Who likes reading SPJ chapter annual reports? Me. There’s always something interesting or enlightening as chapters summarize their year.

Here are some tidbits I noticed as I read the annual reports of Region 2′s pro chapters this week:

- D.C. Pro: I didn’t expect to learn anything new, since I’m on the board. But I was glad to read that two new members, who have been getting more involved in the chapter, have taken on an important role: contacting our existing members as their memberships were about to lapse. There’s a nice symmetry in that. A job fair jointly held by five journalism organizations and Georgetown University was a hit.

- Delaware Pro: For a young, small chapter, it had a pretty good year in programming. It stood out in FOI, with a nice session with the state attorney general, then three separate programs at three college campuses.

- Greater Charlotte Pro: The chapter didn’t just talk about open government – it fought for it by challenging a closed-door government meeting on whether to spend public money on a privately owned NFL stadium. SPJ’s Legal Defense Fund provided $5,000 for court costs.

- Maryland Pro: A model of financial transparency in its report. The chapter uploaded 95(ish) pages showing bank statements, receipts, registrations, deposit slips and more. And I noticed that the chapter adopted a policy of requiring two signatures when it issues checks, a good safeguard.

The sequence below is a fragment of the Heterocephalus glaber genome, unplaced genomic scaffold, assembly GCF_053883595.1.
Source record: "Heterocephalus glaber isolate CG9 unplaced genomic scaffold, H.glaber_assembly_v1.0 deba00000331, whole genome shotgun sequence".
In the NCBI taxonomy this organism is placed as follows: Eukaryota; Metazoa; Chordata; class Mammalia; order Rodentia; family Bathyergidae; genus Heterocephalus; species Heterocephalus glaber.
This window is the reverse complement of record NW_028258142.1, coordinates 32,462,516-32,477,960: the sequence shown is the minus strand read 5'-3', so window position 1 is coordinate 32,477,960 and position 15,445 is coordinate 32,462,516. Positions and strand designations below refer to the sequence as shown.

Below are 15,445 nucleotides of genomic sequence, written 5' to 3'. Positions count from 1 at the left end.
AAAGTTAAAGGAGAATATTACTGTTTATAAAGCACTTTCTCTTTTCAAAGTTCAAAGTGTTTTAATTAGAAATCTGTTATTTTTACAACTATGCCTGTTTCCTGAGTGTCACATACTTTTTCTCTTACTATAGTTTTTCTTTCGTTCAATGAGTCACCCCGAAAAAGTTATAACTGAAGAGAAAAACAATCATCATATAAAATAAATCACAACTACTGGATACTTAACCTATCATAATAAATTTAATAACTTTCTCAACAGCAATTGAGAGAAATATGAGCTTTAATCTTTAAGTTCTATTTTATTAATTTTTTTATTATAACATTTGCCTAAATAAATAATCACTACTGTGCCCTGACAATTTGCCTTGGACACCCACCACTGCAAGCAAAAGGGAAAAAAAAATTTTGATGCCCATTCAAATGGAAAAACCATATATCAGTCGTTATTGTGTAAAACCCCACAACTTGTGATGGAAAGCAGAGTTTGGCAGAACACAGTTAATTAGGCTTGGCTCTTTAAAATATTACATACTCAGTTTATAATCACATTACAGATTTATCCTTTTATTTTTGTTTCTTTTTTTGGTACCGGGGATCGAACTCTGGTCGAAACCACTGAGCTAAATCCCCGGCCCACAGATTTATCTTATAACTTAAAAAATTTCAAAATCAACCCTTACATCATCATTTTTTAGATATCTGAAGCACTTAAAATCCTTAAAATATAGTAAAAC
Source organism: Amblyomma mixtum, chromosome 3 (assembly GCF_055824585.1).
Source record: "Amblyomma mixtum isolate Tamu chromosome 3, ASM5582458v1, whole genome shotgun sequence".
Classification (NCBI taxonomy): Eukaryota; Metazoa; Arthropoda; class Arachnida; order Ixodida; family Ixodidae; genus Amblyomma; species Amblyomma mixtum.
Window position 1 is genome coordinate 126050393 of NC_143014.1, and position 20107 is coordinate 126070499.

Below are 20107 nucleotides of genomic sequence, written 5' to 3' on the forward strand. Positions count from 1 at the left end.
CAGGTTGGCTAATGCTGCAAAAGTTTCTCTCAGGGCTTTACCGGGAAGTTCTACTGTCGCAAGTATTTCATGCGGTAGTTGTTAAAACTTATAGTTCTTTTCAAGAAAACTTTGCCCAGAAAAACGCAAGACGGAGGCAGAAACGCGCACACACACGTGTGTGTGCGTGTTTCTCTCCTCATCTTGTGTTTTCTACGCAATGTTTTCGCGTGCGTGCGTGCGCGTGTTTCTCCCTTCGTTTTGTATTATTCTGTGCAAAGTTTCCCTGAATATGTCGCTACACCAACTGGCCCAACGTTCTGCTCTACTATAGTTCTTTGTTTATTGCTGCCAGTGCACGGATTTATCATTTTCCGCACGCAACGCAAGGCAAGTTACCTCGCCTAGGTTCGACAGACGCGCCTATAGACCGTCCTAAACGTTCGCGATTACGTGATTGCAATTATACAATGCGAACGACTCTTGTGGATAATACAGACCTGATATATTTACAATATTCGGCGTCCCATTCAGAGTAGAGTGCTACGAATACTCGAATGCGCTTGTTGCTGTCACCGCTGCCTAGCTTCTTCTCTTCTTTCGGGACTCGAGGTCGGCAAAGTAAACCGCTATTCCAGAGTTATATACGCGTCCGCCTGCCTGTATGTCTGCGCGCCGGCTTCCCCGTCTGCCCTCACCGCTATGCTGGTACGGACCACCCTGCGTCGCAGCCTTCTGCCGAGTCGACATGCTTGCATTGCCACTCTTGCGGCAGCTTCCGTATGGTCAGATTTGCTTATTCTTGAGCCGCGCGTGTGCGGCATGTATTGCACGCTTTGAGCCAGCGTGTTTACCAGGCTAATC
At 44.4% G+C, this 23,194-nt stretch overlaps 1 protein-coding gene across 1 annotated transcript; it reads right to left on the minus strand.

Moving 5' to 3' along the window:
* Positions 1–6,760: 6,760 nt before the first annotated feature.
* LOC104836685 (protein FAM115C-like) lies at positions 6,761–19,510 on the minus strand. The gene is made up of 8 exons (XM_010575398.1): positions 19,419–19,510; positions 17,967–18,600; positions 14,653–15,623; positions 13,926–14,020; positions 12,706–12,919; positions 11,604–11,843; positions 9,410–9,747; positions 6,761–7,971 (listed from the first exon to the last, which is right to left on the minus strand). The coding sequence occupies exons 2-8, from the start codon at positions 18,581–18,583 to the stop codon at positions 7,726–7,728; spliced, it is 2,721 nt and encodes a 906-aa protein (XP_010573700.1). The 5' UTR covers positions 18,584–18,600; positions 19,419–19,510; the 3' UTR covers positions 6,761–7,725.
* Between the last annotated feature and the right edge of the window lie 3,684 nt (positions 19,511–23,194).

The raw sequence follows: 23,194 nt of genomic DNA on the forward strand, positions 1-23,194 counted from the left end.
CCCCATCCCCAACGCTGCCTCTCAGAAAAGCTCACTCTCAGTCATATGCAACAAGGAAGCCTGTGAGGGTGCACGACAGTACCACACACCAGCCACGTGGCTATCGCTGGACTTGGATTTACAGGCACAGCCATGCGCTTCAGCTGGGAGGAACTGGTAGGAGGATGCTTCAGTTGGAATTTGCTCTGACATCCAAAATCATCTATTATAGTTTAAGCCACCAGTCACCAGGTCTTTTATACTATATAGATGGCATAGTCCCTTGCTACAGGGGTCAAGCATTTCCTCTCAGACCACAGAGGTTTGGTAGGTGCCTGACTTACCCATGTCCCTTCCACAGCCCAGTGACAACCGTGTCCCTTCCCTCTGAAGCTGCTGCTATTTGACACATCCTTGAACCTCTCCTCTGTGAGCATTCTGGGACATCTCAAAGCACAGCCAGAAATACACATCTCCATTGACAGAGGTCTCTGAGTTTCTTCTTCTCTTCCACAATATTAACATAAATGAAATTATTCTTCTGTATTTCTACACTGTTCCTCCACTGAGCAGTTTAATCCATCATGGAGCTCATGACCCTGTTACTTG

- North Carolina Pro: Was good on social activities, which help lure people to a growing chapter. I like that “homemade SPJ ornaments” were given out at the holiday party.

- Virginia Pro: Made great connections with local college students through its College Media Day, covering a range of topics (jobs, internships, social media, FOI, column writing, entering contests) and with resume critiques. Did something good for its financial audit: None of the three people who reviewed the records were board members.

 

Miscellaneous: I liked this section in the Delaware and North Carolina pro chapters’ bylaws (yes, I’m reading those, too): “Section 7 — All membership meetings and programs of the (Delaware/North Carolina) Pro Chapter shall be on the record and open to coverage by any or all communications media on an equal basis.”

Virginia Pro had a different, but also good, statement of openness in its bylaws: “Section 5. Guest speakers will be on the record and will be so informed in advance.”

 

All six pro chapters in Region 2 produced good annual reports and recognized areas that they can do better. Keep up the good work.

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Code of ethics, another round

On July 3, the SPJ Ethics Committee released the second draft of its proposed update of the SPJ Code of Ethics.

The committee is scheduled to convene in person on July 12 in Columbus, Ohio. Today (July 9) was the deadline for feedback on the second draft before the next stage begins.

(I commented previously on the first draft.)

 

Here are my thoughts on the latest version – some of it picky: